Friday, May 20, 2016

Advice for learning to code from scratch

I met this week with a psychology student who was interested in learning to code but had absolutely no experience.  I personally think it’s a travesty that programming is not part of the basic psychology curriculum, because doing novel and interesting research in psychology increasingly requires the ability to collect and work with large datasets and build new analysis tools, which are almost impossible without solid coding skills.  

Because it’s been a while since I learned to code (back when programs were stored on cassette tapes), I decided to ask my friends on the interwebs for some suggestions.  I got some really great feedback, which I thought I would synthesize for others who might be in the same boat.  

Some of the big questions that one should probably answer before getting started are:

  1. Why do you want to learn to code?  For most people who land in my office, it’s because they want to be able to analyze and wrangle data, run simulations, implement computational models, or create experiments to collect data.  
  2. How do you learn best?  I can’t stand watching videos, but some people swear by them.  Some people like to just jump in and start doing, whereas others like to learn the concepts and theories first.  Different strokes...
  3. What language should you start with?  This is the stuff of religious wars.  What’s important to realize, though, is that learning to program is not the same as learning to use a specific language.  Programming is about how to think algorithmically to solve problems; the specific language is just an expression of that thinking.  That said, languages differ in lots of ways, and some are more useful than others for particular purposes.  My feeling is that one should start by learning a first-class language, because it will be easier to learn good practices that are more general.  Your choice of a general purpose language should probably be driven by the field you are in; neuroscientists are increasingly turning to Python, whereas in genomics it seems that Java is very popular.  I personally think that Python offers a nice mix of power and usability, and it’s the language that I encourage everyone to start with.  However, if all you care about doing it performing statistical analyses, then learning R might be your first choice, whereas if you just want to build experiments for mTurk, then Javascript might be the answer.  There may be some problem for which MATLAB is the right answer, but I’m no longer sure what it is. A caveat to all of this is that if you have friends or colleagues who are programming, then you should strongly consider using whatever language they are using, because they will be your best source of help.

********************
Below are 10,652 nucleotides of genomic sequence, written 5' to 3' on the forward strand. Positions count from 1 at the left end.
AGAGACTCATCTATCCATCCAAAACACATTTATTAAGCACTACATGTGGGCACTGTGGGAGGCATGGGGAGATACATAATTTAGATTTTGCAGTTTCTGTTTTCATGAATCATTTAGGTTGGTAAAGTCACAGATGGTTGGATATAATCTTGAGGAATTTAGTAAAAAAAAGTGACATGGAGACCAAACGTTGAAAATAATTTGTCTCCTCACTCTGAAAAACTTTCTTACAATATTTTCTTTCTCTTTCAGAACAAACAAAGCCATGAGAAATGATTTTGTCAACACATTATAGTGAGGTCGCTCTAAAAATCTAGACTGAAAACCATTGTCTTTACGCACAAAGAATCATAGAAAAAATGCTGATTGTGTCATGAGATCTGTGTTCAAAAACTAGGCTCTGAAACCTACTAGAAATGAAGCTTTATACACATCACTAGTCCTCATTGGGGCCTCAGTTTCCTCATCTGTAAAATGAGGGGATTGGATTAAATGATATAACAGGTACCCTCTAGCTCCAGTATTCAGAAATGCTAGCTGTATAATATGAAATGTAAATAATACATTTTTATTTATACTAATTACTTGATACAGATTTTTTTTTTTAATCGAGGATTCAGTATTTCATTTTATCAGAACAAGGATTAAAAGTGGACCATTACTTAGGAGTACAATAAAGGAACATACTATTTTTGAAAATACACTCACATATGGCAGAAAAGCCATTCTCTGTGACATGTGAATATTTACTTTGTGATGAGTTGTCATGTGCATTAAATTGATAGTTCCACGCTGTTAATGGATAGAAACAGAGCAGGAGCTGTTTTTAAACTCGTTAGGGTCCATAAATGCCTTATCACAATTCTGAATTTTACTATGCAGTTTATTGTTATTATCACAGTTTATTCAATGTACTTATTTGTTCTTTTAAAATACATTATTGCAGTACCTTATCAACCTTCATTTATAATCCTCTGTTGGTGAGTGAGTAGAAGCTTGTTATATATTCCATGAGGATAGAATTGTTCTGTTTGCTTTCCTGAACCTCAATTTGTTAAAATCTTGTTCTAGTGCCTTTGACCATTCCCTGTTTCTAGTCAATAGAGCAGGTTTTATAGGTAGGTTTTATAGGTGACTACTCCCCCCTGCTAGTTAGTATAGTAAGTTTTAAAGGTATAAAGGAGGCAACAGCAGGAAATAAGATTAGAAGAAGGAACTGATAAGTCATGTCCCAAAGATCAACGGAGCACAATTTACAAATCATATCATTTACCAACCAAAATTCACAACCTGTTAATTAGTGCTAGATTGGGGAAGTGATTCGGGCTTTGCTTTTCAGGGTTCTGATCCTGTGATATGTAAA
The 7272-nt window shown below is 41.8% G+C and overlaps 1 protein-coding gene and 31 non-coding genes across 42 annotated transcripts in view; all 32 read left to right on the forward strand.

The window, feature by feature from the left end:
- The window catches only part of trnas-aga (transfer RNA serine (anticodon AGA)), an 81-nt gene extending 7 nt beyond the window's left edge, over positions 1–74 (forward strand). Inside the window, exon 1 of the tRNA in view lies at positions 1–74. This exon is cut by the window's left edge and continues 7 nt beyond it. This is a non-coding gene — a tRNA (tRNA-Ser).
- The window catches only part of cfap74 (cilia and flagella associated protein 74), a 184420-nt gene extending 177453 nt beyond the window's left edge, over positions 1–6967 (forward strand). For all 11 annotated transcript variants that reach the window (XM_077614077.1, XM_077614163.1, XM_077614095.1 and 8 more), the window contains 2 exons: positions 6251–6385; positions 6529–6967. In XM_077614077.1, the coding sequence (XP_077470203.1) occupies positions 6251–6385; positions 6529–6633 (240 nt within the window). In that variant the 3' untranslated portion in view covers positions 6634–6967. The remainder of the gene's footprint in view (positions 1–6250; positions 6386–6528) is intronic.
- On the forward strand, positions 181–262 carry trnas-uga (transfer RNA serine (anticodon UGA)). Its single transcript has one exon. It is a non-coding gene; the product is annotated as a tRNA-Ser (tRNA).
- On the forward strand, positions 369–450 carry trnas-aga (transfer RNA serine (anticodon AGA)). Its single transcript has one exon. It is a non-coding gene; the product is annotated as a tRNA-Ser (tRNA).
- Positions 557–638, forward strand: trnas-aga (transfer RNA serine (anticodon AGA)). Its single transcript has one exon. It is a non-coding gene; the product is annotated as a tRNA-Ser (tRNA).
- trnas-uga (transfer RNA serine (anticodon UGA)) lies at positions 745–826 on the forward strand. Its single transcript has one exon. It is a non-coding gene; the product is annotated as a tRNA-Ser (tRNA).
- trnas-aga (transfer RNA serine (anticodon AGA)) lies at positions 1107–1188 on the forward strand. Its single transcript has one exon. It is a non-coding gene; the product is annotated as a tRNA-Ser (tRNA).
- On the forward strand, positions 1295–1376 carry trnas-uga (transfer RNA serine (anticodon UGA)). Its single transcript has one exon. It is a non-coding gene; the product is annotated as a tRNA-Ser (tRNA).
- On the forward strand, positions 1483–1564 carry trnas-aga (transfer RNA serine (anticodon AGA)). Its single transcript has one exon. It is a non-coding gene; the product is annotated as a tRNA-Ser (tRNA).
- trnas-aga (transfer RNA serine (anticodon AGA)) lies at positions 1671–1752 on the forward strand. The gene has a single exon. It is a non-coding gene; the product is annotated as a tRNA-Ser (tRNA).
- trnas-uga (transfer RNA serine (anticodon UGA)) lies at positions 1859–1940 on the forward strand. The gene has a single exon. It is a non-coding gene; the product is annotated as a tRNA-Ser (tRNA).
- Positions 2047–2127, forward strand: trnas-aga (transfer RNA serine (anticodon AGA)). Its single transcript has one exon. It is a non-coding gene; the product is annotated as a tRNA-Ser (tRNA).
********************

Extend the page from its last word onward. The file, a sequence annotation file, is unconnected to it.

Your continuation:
4. What problem do you want to solve?  Some people can learn for the sake of learning, but I find that I need a problem in order to keep me motivated.  I would recommend thinking of a relevant problem that you want to solve and then targeting your learning towards that problem.  One good general strategy is to find a paper in your area of research interest, and try to implement their analysis. Another (suggested by Christina van Heer) is to take some data output from an experiment (e.g. in an Excel file), read it in, and compute some basic statistics.  If you don't have your own data, another alternative is to take a large open dataset (such as health data from NHANES or an openfmri dataset from ) and try to wrangle the data into a format that lets you ask an interesting question.
OK then, so where do you look for help in getting started?

The overwhelming favorite in my social media poll was codeacademy.  It offers interactive exercises in lots of different languages, including Python.  Another Pythonic suggestion was which looks quite good. 

For those of you who prefer video courses, there were also a number of votes for online courses, including those from Coursera:
And  FutureLearn:
If you like video courses then these would be a good option.  

Other suggestions included:

Here are some suggested sites with various potentially useful tips

Finally, it’s also worth keeping an eye out for local Software Carpentry workshops.

If you have additional suggestions, please leave them in the comments!


  1. For Matlab (I know, soooo old-fashioned) the easiest way to start is probably Geoff and my book

  2. Do you have any thoughts/ recommendations on how to establish coding in the psych undergraduate curriculum?

  3. Surely C/C++ should be mentioned? They're hard, yes, but my God will you learn a lot.

    1. Sure, but where to stop? Why not recommend some Lisp or Haskell?
      C was the first programming language I learned, but I feel its current relevance is only for performance optimization, not for science.

  4. I also recommend the series of books by Allen Downey (e.g. Think Python), available free online at

  5. Late to the game here but PyQuick from Google was a great way for me to get started with Python.

  6. Nice, I really like DJ Mannions lectures. They are really good for a Psychologist wanting to learn programming. Personally, I think that if you manage to learn Python, which is a quite easy language to learn, you can learn more advanced languages later.

    I also would like to add a very recent guide on how to use Python programming in Psychology. I came across this post Python programming in Psychology. In that post you get to learn how to use Python from creating your experiment to visualizing and analysing collected data.